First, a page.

El mensaje de la Virgen de Guadalupe es el mismo que cantó hace más de dos mil años en su bello Magníficat. “Dios,” dijo, “se ha dignado fijarse en su humilde sierva. Desde ahora me llamarán dichosa todas las generaciones” (Lucas 1, 48). María, la pobre jovencita de Nazaret, sabía lo que quería decir no valer nada a los ojos de este mundo. Ella, como Juan Diego, vivió su vida terrena como miembro de un pueblo conquistador que vivía ocupado. Sin embargo, aún frente a una realidad aparentemente sin esperanza, María entrevió una nueva realidad – el Reino de Dios amaneciendo sobre el mundo desde su seno.

Este reino, proclamó María, será una revolución completa, no con espadas ni violencia, sino un cambio total del orden social tal como lo conocemos ahora. Los pobres serán exaltados y compartirán en un banquete suntuoso, mientra que los ricos en su avaricia y orgullo caerán sobre sus rostros y se irán vacíos. Esta no es la venganza cruel de un dios enojado; sino una manera compasiva de fortalecer y sanar los desheredados , y una oportunidad de conversión para los que no pueden aprender de otra manera.

  • El temple de Nuestra Señora de Guadalupe está todavía por construirse: ¿Podemos comenzar a vislumbrarlo? ¿A diseñar su plano? ¿A suministrar la mano de obra oara construirlo?
  • ¿Cómo podemos ofrecernos a nosotros mismos – según las palabras de San Pablo – como “piedras vivas” para crear UNA Iglesia en América y el mundo?

ADVENT 2011: Reflection for the Feast of Our Lady of Guadalupe, December 12

By Arturo Chávez, Ph.D.

Feast of Our Lady of Guadalupe
Zech 2:14-17 or Rev 11:19a, 12:1-6a, 10ab | Lk 1:26-38 or 1:39-47

“Blessed is she who trusted that God’s words to her would be fulfilled…” (Luke 1:45)

Our Lady of GuadalupeToday we celebrate one of the holiest days of the year for Americans throughout North, Central, and South America. The feast of Our Lady of Guadalupe, the Mother of the ONE Church in America, is a story of how God acted in a people’s history to bring light in a time of great darkness. The earliest account of the Guadalupe story states that “when it was night,” a great sign appeared in this part of the world: “a woman clothed with the sun, with the moon at her feet” (Revelation 12:1).

This gentle, pregnant woman came with a message of hope, a vision of unity from the God of “What is Near and Together.” Speaking to the powerful through a humble and wise Indian man, she offered all her children the opportunity to build together a Church where the homeless are welcomed, the sorrowful comforted, the sick healed, and the voiceless empowered. The imprint of her lovely brown face on the strands of Juan Diego’s garment still calls to the Church in America to weave together the many races and cultural groups of the continent into a “new creation.”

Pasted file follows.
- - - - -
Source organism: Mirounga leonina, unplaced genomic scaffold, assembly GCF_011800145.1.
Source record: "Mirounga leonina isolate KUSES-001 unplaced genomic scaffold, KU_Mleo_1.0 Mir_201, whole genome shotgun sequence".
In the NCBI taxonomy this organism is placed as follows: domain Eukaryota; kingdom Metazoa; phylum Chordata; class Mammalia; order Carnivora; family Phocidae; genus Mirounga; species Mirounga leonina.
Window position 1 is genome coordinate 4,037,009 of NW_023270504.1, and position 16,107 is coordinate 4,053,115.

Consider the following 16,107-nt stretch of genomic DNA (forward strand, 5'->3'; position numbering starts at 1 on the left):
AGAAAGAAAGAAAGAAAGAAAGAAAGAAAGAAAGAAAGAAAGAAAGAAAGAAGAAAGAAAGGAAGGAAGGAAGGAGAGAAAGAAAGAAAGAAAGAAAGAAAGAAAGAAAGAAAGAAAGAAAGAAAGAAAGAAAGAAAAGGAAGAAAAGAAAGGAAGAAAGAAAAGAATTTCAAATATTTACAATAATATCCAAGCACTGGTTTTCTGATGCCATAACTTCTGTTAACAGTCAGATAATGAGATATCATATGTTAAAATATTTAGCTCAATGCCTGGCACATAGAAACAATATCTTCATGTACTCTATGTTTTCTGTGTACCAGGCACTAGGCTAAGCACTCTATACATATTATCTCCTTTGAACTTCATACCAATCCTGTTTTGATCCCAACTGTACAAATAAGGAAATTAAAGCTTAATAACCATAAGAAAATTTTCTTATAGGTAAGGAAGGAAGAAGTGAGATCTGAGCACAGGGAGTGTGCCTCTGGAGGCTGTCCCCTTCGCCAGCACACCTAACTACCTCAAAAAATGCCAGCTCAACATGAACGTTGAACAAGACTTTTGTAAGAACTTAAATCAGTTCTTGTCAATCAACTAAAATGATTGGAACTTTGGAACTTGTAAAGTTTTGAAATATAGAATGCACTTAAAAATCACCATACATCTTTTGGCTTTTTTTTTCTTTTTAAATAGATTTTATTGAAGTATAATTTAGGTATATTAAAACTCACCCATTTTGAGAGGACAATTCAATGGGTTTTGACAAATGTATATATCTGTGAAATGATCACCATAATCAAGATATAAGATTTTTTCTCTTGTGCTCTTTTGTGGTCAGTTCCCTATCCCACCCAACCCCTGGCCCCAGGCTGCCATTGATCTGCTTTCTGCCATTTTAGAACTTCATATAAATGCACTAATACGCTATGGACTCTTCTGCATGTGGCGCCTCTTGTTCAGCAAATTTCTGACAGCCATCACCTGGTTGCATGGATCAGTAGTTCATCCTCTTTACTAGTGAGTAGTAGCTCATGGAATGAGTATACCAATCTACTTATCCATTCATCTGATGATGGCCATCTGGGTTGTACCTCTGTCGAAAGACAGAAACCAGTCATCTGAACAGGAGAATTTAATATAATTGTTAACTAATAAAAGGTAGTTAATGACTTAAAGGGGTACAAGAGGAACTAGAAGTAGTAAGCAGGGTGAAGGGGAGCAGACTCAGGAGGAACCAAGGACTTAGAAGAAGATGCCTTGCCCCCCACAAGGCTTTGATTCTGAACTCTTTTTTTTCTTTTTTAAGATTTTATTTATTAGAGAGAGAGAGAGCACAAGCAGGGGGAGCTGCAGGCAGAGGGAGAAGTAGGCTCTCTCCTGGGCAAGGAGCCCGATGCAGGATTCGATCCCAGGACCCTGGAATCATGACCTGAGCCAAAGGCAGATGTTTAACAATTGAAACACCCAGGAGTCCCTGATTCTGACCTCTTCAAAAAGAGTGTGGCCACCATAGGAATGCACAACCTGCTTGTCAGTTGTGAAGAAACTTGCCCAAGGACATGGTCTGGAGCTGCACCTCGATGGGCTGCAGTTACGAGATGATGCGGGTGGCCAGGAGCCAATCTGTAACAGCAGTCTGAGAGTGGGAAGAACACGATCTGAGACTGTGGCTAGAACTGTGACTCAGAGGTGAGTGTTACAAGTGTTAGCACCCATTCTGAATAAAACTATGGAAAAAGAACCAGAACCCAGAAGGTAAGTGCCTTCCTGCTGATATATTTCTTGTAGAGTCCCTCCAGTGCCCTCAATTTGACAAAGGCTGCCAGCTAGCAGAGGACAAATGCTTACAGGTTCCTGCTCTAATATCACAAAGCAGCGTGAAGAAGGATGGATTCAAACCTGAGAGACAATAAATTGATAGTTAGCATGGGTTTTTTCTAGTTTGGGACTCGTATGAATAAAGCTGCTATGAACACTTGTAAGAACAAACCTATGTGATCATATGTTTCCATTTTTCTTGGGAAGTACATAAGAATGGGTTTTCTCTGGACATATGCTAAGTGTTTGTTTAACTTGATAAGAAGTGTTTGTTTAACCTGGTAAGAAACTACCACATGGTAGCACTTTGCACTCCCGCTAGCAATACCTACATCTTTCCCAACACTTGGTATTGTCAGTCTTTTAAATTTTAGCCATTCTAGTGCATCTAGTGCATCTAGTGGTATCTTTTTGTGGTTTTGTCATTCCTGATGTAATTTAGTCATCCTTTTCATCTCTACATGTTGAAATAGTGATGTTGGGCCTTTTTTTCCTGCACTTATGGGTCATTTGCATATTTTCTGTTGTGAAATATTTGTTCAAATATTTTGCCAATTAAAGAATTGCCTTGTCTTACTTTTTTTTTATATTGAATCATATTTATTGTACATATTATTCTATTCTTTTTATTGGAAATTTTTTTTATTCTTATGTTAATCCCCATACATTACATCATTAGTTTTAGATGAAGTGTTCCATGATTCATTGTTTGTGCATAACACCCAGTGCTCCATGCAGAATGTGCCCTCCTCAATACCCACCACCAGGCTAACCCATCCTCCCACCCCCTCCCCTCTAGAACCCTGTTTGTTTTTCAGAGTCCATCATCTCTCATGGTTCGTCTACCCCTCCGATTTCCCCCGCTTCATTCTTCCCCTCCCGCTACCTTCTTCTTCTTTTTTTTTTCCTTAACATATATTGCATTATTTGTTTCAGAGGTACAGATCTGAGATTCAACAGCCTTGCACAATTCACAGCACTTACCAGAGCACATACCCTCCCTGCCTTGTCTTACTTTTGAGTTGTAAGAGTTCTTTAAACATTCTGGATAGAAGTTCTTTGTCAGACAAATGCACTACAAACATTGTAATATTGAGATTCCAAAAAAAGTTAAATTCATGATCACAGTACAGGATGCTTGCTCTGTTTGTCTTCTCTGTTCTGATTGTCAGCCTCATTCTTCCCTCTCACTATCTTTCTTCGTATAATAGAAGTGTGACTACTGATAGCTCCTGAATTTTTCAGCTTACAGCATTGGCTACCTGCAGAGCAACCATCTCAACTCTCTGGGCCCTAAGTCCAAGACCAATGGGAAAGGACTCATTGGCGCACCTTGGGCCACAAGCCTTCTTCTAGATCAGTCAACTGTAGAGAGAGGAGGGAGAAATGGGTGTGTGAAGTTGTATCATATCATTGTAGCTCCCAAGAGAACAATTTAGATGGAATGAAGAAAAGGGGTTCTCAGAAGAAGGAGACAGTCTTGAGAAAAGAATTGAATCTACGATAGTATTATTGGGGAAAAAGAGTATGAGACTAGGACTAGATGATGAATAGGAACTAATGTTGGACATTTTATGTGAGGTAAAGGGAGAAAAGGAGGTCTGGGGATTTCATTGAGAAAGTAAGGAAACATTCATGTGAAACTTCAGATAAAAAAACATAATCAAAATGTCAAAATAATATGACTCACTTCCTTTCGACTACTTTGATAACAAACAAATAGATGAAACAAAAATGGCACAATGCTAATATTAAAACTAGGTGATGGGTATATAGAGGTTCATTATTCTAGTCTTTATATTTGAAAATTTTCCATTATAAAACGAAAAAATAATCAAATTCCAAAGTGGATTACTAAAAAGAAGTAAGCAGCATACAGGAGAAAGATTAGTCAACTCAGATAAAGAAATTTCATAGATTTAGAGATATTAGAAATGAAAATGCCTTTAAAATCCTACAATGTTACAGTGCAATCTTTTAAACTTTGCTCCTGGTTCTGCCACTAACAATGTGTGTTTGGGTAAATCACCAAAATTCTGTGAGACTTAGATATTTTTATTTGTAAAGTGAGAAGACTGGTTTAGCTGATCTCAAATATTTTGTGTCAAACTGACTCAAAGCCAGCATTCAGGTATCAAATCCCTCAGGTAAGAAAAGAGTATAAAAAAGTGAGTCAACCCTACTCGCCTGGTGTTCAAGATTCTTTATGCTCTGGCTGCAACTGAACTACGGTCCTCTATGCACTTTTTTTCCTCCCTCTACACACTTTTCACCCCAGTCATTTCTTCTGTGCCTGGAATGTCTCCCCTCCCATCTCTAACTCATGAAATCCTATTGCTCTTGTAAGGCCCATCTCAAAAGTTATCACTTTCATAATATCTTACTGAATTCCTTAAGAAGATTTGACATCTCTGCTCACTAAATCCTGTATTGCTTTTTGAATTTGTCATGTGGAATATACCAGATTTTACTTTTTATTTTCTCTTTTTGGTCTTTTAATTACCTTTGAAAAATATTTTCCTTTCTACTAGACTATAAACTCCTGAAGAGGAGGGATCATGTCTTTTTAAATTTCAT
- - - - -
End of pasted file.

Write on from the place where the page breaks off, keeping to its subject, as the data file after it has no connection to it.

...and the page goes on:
The message of the Virgin of Guadalupe is the same one she sang over two thousand years ago in her beautiful Magnificat. “God,” she says, “has looked upon my lowliness and from this day all generations shall call me blessed!” (Luke 1:48). Mary, the poor, young woman from Nazareth, knew what it meant to count for nothing in this world. She, like Juan Diego, lived her earthly life as a member of a conquered people living under occupation. Yet even in the face of a seemingly hopeless reality, Mary could envision a new reality — God’s Reign dawning upon the world from inside her womb.

This reign, Mary proclaimed, will be a complete revolution — not of swords and violence — a total change in the social order as we know it now. The poor will be lifted up and partake in a sumptuous banquet, while those who are rich in their greed and pride will fall on their faces and go away empty. This is not the cruel payback of an angry god; rather, it is a compassionate way of bringing empowerment and healing to the disinherited, and an opportunity for conversion for those who will learn in no other way.

  • Our Lady’s temple is yet to be built. Can we begin to envision it? Design the plan for it? Provide the labor for it?
  • How can we offer ourselves — in the words of St. Paul — “as living stones” for the creation of the ONE Church in America and in the world?

This reflection is from Awakening the Prophet Within: Reflections for Advent 2006, by Dr. Arturo Chavez. This year’s booklet by Diane Lopez Hughes is still available and can be ordered online here. Dr. Chavez is the President of the Mexican American Catholic College in San Antonio and former National Council member of Pax Christi USA. 

For more Advent resources, click here.